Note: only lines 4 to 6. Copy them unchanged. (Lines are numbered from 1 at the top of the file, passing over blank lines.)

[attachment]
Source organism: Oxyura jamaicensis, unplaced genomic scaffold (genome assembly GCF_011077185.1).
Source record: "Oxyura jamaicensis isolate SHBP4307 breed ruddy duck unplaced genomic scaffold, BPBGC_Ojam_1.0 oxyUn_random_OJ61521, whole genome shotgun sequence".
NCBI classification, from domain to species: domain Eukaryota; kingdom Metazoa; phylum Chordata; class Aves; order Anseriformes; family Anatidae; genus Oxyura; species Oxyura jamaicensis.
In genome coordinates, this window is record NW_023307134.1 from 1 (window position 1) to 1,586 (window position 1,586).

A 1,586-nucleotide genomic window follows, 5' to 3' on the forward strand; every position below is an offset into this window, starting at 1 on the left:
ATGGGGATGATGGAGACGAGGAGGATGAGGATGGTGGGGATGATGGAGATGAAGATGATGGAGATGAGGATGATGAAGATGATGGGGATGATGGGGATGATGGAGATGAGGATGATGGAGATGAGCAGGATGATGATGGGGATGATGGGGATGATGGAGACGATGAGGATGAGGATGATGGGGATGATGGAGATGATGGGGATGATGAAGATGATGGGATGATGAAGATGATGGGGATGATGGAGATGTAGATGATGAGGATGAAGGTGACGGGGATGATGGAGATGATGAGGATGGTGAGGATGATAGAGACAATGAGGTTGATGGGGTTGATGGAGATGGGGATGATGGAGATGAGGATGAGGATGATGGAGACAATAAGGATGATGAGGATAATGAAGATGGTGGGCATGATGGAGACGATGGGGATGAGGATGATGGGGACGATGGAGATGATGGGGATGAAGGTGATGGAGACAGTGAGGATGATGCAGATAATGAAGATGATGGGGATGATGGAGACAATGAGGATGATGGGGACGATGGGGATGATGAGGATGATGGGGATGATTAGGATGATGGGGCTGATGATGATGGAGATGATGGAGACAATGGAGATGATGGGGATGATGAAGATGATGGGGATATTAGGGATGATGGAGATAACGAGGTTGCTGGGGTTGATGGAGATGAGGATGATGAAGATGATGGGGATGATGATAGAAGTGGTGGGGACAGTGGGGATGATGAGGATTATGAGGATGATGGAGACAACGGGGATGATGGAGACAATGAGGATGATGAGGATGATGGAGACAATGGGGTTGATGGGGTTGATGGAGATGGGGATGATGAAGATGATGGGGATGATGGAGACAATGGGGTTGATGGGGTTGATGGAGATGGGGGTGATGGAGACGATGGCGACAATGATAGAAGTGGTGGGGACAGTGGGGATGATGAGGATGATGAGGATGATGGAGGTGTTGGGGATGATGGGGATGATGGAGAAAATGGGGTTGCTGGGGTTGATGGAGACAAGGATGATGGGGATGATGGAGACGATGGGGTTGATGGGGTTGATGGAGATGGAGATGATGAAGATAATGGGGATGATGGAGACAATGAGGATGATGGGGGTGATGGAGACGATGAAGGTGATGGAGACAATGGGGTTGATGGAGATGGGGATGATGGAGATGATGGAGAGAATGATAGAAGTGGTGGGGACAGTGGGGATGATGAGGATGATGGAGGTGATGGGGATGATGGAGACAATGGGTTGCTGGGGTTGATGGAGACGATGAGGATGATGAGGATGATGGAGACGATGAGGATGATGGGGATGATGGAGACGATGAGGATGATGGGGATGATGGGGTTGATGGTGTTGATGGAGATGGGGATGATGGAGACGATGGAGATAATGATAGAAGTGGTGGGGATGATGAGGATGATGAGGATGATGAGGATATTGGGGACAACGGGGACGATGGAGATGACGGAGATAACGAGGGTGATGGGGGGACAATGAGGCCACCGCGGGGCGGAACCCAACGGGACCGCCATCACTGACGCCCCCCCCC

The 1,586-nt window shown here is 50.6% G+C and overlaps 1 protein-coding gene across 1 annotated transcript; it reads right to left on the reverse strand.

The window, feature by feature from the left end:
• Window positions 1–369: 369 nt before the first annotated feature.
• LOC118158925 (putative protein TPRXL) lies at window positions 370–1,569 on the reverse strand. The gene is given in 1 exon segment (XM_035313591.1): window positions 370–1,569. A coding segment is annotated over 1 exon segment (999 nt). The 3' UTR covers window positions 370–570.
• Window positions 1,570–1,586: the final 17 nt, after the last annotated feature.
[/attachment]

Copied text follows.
In genome coordinates, this window is record NW_023307134.1 from 1 (window position 1) to 1,586 (window position 1,586).

A 1,586-nucleotide genomic window follows, 5' to 3' on the forward strand; every position below is an offset into this window, starting at 1 on the left:
ATGGGGATGATGGAGACGAGGAGGATGAGGATGGTGGGGATGATGGAGATGAAGATGATGGAGATGAGGATGATGAAGATGATGGGGATGATGGGGATGATGGAGATGAGGATGATGGAGATGAGCAGGATGATGATGGGGATGATGGGGATGATGGAGACGATGAGGATGAGGATGATGGGGATGATGGAGATGATGGGGATGATGAAGATGATGGGATGATGAAGATGATGGGGATGATGGAGATGTAGATGATGAGGATGAAGGTGACGGGGATGATGGAGATGATGAGGATGGTGAGGATGATAGAGACAATGAGGTTGATGGGGTTGATGGAGATGGGGATGATGGAGATGAGGATGAGGATGATGGAGACAATAAGGATGATGAGGATAATGAAGATGGTGGGCATGATGGAGACGATGGGGATGAGGATGATGGGGACGATGGAGATGATGGGGATGAAGGTGATGGAGACAGTGAGGATGATGCAGATAATGAAGATGATGGGGATGATGGAGACAATGAGGATGATGGGGACGATGGGGATGATGAGGATGATGGGGATGATTAGGATGATGGGGCTGATGATGATGGAGATGATGGAGACAATGGAGATGATGGGGATGATGAAGATGATGGGGATATTAGGGATGATGGAGATAACGAGGTTGCTGGGGTTGATGGAGATGAGGATGATGAAGATGATGGGGATGATGATAGAAGTGGTGGGGACAGTGGGGATGATGAGGATTATGAGGATGATGGAGACAACGGGGATGATGGAGACAATGAGGATGATGAGGATGATGGAGACAATGGGGTTGATGGGGTTGATGGAGATGGGGATGATGAAGATGATGGGGATGATGGAGACAATGGGGTTGATGGGGTTGATGGAGATGGGGGTGATGGAGACGATGGCGACAATGATAGAAGTGGTGGGGACAGTGGGGATGATGAGGATGATGAGGATGATGGAGGTGTTGGGGATGATGGGGATGATGGAGAAAATGGGGTTGCTGGGGTTGATGGAGACAAGGATGATGGGGATGATGGAGACGATGGGGTTGATGGGGTTGATGGAGATGGAGATGATGAAGATAATGGGGATGATGGAGACAATGAGGATGATGGGGGTGATGGAGACGATGAAGGTGATGGAGACAATGGGGTTGATGGAGATGGGGATGATGGAGATGATGGAGAGAATGATAGAAGTGGTGGGGACAGTGGGGATGATGAGGATGATGGAGGTGATGGGGATGATGGAGACAATGGGTTGCTGGGGTTGATGGAGACGATGAGGATGATGAGGATGATGGAGACGATGAGGATGATGGGGATGATGGAGACGATGAGGATGATGGGGATGATGGGGTTGATGGTGTTGATGGAGATGGGGATGATGGAGACGATGGAGATAATGATAGAAGTGGTGGGGATGATGAGGATGATGAGGATGATGAGGATATTGGGGACAACGGGGACGATGGAGATGACGGAGATAACGAGGGTGATGGGGGGACAATGAGGCCACCGCGGGGCGGAACCCAACGGGACCGCCATCACTGACGCCCCCCCCC